Sunday Reflections

A Sunday Reflection:

Sunday, May 1, 2016

I am an author whose work you probably know pretty well - I wrote the Gospel that you call “the Gospel of Luke”, AND I wrote an early history of the church that you call “The Acts of the Apostles”, or often just “the book of Acts”.  

You will notice in the book of Acts that some of the time I write to you about what some of the other disciples did, that I heard about from them, and sometimes I write about things I saw and participated in myself.

A Sunday Reflection:

Sunday, January 31, 2016

Jesus has been empowered by his baptism, or by the experience of his baptism, and it is really time to start his ministry.

He returns to Galilee and on to Nazareth where he had grown up. There, he goes to the synagogue, the place for worship and religious instruction.  He clearly appears to be a teacher - so on this day, the Sabbath, it is time for worship.  He does not choose the scripture - the scroll of Isaiah is handed to him.  

A Sunday Reflection:

Sunday, January 10, 2016

We spend a fair bit of time on endings.  
Graduations - and if we want to spin that, and say it is really about stepping forward into a larger world, remember the French expression: balle des finisants - it is clearly about ending
There is no such celebration when one starts school, beyond perhaps a special breakfast or supper with the family.

A Sunday Reflection:

Sunday, December 6, 2015

Prepare the way of the Lord, make his paths straight.

In 2007 I was invited by the West Island Women’s Centre to speak at their vigil held on December 6 of each year.  This vigil focusses on the massacre of the 14 women at the École Polytechnique, an event that has led to the creation of this day, the National Day of Remembrance and Action on Violence against Women.

I, as a man, asked to speak at this event: I accepted the invitation with many qualms.  Here is what I said on this day in 2007.

A Sunday Reflection:

Sunday, November 29, 2015

Today we heard the gospel reading, an end-times reading.
It is interesting, as near the beginning of the Gospel of Luke, we hear words of John the Baptist speaking of the Messiah to come:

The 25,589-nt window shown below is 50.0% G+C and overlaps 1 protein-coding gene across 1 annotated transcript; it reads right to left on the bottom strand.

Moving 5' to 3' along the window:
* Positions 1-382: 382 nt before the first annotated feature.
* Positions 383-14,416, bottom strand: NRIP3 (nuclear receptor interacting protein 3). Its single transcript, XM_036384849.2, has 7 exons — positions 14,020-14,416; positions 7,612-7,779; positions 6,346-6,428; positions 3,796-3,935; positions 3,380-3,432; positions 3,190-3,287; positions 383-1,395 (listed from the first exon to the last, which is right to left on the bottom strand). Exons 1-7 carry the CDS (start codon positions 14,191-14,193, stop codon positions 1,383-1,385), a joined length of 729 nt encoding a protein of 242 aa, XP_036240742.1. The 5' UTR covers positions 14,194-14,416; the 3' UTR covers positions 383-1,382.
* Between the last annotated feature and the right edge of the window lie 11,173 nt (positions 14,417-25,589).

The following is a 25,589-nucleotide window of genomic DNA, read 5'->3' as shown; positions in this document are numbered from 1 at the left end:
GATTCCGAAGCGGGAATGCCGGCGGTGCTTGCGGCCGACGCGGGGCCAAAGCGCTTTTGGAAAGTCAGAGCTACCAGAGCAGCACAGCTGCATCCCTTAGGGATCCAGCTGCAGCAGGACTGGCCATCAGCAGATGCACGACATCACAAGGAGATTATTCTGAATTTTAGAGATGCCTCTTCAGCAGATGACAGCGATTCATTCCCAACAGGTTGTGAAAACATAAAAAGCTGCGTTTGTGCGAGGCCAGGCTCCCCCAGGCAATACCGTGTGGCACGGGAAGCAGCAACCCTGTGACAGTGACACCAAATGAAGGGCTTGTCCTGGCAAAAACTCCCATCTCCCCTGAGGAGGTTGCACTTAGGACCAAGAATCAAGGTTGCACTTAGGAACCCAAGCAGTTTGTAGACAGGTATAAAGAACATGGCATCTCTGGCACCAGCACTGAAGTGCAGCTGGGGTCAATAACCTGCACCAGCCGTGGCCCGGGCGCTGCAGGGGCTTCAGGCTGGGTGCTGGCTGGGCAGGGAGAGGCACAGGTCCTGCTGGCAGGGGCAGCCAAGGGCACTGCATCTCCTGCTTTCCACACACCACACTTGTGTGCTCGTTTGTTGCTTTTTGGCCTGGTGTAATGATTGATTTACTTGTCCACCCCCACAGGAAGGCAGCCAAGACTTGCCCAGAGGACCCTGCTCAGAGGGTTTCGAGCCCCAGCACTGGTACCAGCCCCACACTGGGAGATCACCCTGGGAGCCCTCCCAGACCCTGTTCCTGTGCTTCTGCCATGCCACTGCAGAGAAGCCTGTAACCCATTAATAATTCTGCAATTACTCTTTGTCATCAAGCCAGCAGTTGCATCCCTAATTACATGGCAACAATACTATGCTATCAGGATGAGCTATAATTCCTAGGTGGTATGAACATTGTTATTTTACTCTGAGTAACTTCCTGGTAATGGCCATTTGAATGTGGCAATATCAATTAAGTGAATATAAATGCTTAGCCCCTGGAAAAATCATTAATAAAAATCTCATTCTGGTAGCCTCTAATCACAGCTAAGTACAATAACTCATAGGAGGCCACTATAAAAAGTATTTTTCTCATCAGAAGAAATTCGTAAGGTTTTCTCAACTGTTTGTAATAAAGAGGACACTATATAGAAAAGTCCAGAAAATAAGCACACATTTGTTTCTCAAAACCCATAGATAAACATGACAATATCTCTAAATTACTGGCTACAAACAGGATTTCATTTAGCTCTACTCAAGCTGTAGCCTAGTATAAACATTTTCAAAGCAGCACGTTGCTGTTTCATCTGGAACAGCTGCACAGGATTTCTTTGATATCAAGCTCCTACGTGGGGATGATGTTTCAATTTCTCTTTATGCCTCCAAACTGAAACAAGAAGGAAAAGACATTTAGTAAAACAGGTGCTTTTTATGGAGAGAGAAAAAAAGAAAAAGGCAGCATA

A Sunday Reflection:

Sunday, September 20, 2015

I want to look at this Gospel story again.

Jesus did not want everyone to know where he and his close followers were, because he needed a bit of time to teach them.

As he walked on from Galilee, with his eyes on the potholes and ruts in the dirt of the road ahead, his mind had a different vision: a clamouring crowd calling for his crucifixion; and a hill with a cross.

A Sunday Reflection:

Sunday, August 2, 2015

Let’s get to know King David.

King David – the David that we heard about several weeks ago in the story of his covert anointing by the prophet Samuel - a surprise that God would have chosen him and not one of his older brothers.

King David - the one who, as a youth, would play music to sooth the troubled then-king Saul

King David - the one we remember in the story of David and Goliath, a classic story of the underdog winning out over a much more powerful foe.

A Sunday Reflection:

Sunday, July 12, 2015

This gospel reading is a bit confusing in ways at first read.  First, if we look back we are hearing about the early days of Jesus’ ministry.  John the Baptist is not a subject of discussion.

And then, suddenly, we’re talking about John.  What happened?

As Jesus’ ministry begins, everyone is trying to figure out what’s going on, and who, exactly, he is.

A Sunday Reflection:

Sunday, March 29, 2015

When many of us were growing up, this was Palm Sunday, focussed simply on that glorious entry - not, as it is often called today, Palm Passion Sunday, with the dual focus on both the procession and at least some of the events of Holy Week.

So you have heard sermons and reflections on the theme of that procession - the humility, the glory.

With texts like this one, it is sometimes challenge to find another layer of meaning to add to the solid base that has probably been laid over past years.

A Sunday Reflection:

Sunday, March 1, 2015

(Scripture quotes are from the NRSV)

Today we read from Psalm 22.  We only read from the last bit.  

The Psalm actually begins
1 My God, my God, why have you forsaken me?

Ah, yes.... we know those words.  Words that we hear echoed from the cross as Jesus suffers before death.

My God, my God, why have you forsaken me?

These are not the only words from this Psalm that take us to Golgotha.  Not at all.